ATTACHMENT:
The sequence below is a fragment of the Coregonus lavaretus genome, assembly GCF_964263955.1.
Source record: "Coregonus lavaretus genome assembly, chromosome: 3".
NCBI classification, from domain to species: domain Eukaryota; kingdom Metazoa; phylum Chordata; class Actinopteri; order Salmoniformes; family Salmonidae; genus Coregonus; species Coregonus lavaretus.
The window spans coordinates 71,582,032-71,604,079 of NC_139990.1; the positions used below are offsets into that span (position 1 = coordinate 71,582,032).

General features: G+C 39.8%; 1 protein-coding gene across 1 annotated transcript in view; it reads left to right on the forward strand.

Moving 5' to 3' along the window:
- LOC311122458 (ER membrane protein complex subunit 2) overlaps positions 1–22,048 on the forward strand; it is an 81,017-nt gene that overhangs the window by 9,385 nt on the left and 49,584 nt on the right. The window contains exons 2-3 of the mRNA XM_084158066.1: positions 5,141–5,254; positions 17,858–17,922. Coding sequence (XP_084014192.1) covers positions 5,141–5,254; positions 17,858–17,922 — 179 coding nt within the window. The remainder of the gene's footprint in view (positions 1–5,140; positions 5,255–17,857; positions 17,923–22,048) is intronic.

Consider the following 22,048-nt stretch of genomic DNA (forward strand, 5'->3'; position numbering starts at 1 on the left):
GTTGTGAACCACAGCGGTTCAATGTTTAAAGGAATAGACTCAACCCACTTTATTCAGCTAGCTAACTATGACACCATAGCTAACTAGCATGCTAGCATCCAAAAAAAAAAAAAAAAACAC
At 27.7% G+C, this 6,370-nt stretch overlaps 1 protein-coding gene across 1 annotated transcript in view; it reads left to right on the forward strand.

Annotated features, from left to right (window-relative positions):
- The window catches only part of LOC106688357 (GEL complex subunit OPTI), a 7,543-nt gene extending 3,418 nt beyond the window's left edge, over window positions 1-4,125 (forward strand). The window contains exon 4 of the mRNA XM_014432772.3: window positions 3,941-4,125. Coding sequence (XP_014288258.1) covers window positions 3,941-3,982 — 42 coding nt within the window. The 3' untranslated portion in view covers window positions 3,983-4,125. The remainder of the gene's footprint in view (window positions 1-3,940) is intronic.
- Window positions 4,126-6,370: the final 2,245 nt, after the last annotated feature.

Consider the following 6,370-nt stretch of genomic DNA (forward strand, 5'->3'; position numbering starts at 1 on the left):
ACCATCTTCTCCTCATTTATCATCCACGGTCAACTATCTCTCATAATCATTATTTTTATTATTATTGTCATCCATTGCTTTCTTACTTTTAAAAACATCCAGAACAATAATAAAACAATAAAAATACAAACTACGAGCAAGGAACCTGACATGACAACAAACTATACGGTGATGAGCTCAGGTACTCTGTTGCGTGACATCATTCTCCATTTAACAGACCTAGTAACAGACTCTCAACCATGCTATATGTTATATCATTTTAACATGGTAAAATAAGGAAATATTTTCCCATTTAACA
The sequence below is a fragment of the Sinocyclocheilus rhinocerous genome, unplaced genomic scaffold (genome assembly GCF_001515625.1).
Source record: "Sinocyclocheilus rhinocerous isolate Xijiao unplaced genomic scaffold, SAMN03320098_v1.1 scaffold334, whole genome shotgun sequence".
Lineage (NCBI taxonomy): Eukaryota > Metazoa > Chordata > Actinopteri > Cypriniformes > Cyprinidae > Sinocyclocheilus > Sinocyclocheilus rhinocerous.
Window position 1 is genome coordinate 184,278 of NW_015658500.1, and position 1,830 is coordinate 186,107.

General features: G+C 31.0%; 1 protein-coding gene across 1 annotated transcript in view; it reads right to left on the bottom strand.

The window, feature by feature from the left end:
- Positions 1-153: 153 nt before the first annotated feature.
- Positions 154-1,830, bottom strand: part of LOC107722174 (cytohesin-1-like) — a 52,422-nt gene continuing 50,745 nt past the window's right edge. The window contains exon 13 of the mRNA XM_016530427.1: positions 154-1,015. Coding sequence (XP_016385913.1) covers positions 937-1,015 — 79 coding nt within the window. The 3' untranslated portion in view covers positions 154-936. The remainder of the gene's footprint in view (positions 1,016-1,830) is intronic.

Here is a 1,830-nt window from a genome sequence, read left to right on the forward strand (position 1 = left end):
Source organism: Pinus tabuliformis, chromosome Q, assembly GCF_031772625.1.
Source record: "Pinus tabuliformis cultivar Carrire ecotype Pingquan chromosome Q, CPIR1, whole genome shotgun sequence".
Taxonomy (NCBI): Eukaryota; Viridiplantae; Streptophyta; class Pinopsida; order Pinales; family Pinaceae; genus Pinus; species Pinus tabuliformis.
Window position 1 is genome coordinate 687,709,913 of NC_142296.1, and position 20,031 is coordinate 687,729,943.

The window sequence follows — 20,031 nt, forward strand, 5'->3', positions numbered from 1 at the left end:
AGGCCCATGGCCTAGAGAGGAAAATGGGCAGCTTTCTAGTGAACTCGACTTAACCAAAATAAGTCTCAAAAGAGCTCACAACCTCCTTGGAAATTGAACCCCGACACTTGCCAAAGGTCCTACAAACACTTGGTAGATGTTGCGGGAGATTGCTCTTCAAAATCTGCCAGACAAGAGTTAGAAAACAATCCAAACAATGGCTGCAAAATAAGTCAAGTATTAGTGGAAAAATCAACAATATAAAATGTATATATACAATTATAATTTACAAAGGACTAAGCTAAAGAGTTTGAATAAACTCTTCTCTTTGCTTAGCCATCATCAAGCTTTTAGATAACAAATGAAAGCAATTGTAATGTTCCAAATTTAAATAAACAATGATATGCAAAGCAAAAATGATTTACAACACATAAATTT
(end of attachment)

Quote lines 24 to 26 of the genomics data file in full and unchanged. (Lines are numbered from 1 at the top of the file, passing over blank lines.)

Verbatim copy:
Here is a 1,830-nt window from a genome sequence, read left to right on the forward strand (position 1 = left end):
Source organism: Pinus tabuliformis, chromosome Q, assembly GCF_031772625.1.
Source record: "Pinus tabuliformis cultivar Carrire ecotype Pingquan chromosome Q, CPIR1, whole genome shotgun sequence".